Evaluating the Impact of Hemp Food Consumption on Workplace Drug Tests
Source: Journal of Analytical Toxicology, 1 November 2001, vol. 25, no. 8, pp. 691-698(8)
Abstract:Foods containing seeds or oil of the hemp plant (Cannabis sativa L.) are increasingly found in retail stores in the U.S. The presence of Δ9-tetrahydrocannabinol (THC) in these foods has raised concern over their impact on the results of workplace drug tests for marijuana. Previous studies have shown that eating hemp foods can cause screening and confirmed positive results in urine specimens. This study evaluated the impact of extended daily ingestion of THC via hemp oil on urine levels of its metabolite 11-nor-9-carboxy-Δ9-tetrahydrocannabinol (THC-COOH) for four distinct daily THC doses. Doses were representative of THC levels now commonly found in hemp seed products and a range of conceivable daily consumption rates. Fifteen THC-naïve adults ingested, over four successive 10-day periods, single daily THC doses ranging from 0.09 to 0.6 mg. Subjects self-administered THC in 15-mL aliquots (20 mL for the 0.6-mg dose) of four different blends of hemp and canola oils. Urine specimens were collected prior to the first ingestion of oil, on days 9 and 10 of each of the four study periods, and 1 and 3 days after the last ingestion. All specimens were screened for cannabinoids by radioimmunoassay (Immunalysis Direct RIA Kit), confirmed for THC-COOH by gas chromatography–mass spectrometry (GC–MS), and analyzed for creatinine to identify dilute specimens. None of the subjects who ingested daily doses of 0.45 mg of THC screened positive at the 50-ng/mL cutoff. At a daily THC dose of 0.6 mg, one specimen screened positive. The highest THC-COOH level found by GC–MS in any of the specimens was 5.2 ng/mL, well below the 15-ng/mL confirmation cutoff used in federal drug testing programs. A THC intake of 0.6 mg/day is equivalent to the consumption of approximately 125 mL of hemp oil containing 5 g/g of THC or 300 g of hulled seeds at 2 g/g. These THC concentrations are now typical in Canadian hemp seed products. Based on our findings, these concentrations appear to be sufficiently low to prevent confirmed positives from the extended and extensive consumption of hemp foods.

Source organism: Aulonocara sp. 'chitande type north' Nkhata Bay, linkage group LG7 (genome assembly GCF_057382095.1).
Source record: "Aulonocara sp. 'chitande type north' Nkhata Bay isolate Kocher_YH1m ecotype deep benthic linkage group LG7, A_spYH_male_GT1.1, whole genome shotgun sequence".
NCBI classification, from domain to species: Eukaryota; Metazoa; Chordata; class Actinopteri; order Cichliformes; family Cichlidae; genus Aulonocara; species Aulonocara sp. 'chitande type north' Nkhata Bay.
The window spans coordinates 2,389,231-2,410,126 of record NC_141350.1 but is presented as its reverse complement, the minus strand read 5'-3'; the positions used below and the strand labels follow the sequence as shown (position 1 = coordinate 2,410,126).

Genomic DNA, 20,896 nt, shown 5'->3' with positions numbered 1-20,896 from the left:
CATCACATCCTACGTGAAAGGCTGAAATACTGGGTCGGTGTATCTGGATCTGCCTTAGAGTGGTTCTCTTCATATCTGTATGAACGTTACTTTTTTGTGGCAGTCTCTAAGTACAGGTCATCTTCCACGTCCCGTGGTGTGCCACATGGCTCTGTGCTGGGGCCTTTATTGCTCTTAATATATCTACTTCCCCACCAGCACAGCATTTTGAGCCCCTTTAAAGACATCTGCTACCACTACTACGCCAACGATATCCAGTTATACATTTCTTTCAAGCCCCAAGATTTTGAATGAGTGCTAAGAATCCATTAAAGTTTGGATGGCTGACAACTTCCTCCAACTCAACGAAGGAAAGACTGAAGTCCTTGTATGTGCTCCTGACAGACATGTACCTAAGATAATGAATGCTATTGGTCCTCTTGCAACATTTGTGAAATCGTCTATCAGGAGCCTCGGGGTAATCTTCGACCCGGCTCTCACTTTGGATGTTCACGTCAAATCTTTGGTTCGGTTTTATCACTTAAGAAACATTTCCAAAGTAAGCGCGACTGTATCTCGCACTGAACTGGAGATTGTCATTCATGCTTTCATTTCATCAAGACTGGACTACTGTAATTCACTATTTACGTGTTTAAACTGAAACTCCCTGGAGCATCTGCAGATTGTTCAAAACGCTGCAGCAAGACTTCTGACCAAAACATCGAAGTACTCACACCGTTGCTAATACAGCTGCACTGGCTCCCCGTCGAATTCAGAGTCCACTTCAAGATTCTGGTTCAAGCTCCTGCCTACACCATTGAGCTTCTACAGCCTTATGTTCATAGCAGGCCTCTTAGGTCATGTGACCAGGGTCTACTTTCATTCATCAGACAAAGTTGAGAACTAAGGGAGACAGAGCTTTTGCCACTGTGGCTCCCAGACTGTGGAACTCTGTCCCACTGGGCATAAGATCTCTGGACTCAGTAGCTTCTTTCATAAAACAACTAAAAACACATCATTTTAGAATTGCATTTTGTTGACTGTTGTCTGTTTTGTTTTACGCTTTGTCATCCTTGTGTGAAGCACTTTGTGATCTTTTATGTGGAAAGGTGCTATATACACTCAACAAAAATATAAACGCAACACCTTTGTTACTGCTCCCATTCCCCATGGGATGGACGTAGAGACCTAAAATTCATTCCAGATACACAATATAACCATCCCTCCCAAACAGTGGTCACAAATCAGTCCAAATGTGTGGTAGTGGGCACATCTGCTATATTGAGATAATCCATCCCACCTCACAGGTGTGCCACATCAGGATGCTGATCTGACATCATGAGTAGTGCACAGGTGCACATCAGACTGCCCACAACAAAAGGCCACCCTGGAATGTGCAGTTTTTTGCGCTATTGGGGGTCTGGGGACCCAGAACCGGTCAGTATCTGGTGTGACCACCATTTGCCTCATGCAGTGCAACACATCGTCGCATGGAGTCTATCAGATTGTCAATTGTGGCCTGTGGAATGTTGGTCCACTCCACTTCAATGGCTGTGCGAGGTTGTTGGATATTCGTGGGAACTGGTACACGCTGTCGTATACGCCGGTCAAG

Document Type: Research Article
Affiliations: 1: Leson Environmental Consulting, P.O. Box 10075, Berkeley, California 94709 2: Nova Institute, Goldenbergstrae 2, 50354 Hürth, Germany 3: ARF Division of Centre for Addiction and Mental Health and Department of Pharmacology, University of Toronto, Toronto, Ontario, M5S 1A8, Canada 4: ElSohly Laboratories, Inc., 5 Industrial Park Drive, Oxford, Mississippi 38655
Publication date: November 1, 2001